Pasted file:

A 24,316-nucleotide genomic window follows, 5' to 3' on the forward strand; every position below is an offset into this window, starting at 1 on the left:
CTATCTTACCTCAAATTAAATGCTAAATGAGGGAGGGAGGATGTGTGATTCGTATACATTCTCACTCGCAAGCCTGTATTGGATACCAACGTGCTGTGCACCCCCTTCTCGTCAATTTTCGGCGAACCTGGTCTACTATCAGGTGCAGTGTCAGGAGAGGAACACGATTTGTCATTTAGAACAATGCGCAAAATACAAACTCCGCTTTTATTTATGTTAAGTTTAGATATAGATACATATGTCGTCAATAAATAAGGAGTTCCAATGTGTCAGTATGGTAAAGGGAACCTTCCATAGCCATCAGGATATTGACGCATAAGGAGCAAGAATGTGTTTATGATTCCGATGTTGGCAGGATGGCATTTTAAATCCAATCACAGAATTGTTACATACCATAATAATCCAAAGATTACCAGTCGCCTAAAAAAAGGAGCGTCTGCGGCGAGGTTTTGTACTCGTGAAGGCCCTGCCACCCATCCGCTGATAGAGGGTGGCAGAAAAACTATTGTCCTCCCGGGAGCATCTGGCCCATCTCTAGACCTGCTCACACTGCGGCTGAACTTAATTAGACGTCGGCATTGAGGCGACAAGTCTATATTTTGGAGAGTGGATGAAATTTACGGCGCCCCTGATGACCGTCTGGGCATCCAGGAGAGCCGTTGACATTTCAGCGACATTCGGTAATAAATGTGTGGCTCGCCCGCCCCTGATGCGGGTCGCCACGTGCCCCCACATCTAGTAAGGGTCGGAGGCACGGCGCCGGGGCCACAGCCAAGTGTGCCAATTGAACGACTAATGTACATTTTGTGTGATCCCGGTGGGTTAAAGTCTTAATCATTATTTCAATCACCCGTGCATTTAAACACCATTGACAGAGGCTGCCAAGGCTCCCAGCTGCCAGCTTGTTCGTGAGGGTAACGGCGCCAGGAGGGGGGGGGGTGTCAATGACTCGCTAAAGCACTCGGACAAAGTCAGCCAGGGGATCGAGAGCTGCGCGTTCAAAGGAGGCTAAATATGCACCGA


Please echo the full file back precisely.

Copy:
A 24,316-nucleotide genomic window follows, 5' to 3' on the forward strand; every position below is an offset into this window, starting at 1 on the left:
CTATCTTACCTCAAATTAAATGCTAAATGAGGGAGGGAGGATGTGTGATTCGTATACATTCTCACTCGCAAGCCTGTATTGGATACCAACGTGCTGTGCACCCCCTTCTCGTCAATTTTCGGCGAACCTGGTCTACTATCAGGTGCAGTGTCAGGAGAGGAACACGATTTGTCATTTAGAACAATGCGCAAAATACAAACTCCGCTTTTATTTATGTTAAGTTTAGATATAGATACATATGTCGTCAATAAATAAGGAGTTCCAATGTGTCAGTATGGTAAAGGGAACCTTCCATAGCCATCAGGATATTGACGCATAAGGAGCAAGAATGTGTTTATGATTCCGATGTTGGCAGGATGGCATTTTAAATCCAATCACAGAATTGTTACATACCATAATAATCCAAAGATTACCAGTCGCCTAAAAAAAGGAGCGTCTGCGGCGAGGTTTTGTACTCGTGAAGGCCCTGCCACCCATCCGCTGATAGAGGGTGGCAGAAAAACTATTGTCCTCCCGGGAGCATCTGGCCCATCTCTAGACCTGCTCACACTGCGGCTGAACTTAATTAGACGTCGGCATTGAGGCGACAAGTCTATATTTTGGAGAGTGGATGAAATTTACGGCGCCCCTGATGACCGTCTGGGCATCCAGGAGAGCCGTTGACATTTCAGCGACATTCGGTAATAAATGTGTGGCTCGCCCGCCCCTGATGCGGGTCGCCACGTGCCCCCACATCTAGTAAGGGTCGGAGGCACGGCGCCGGGGCCACAGCCAAGTGTGCCAATTGAACGACTAATGTACATTTTGTGTGATCCCGGTGGGTTAAAGTCTTAATCATTATTTCAATCACCCGTGCATTTAAACACCATTGACAGAGGCTGCCAAGGCTCCCAGCTGCCAGCTTGTTCGTGAGGGTAACGGCGCCAGGAGGGGGGGGGGTGTCAATGACTCGCTAAAGCACTCGGACAAAGTCAGCCAGGGGATCGAGAGCTGCGCGTTCAAAGGAGGCTAAATATGCACCGA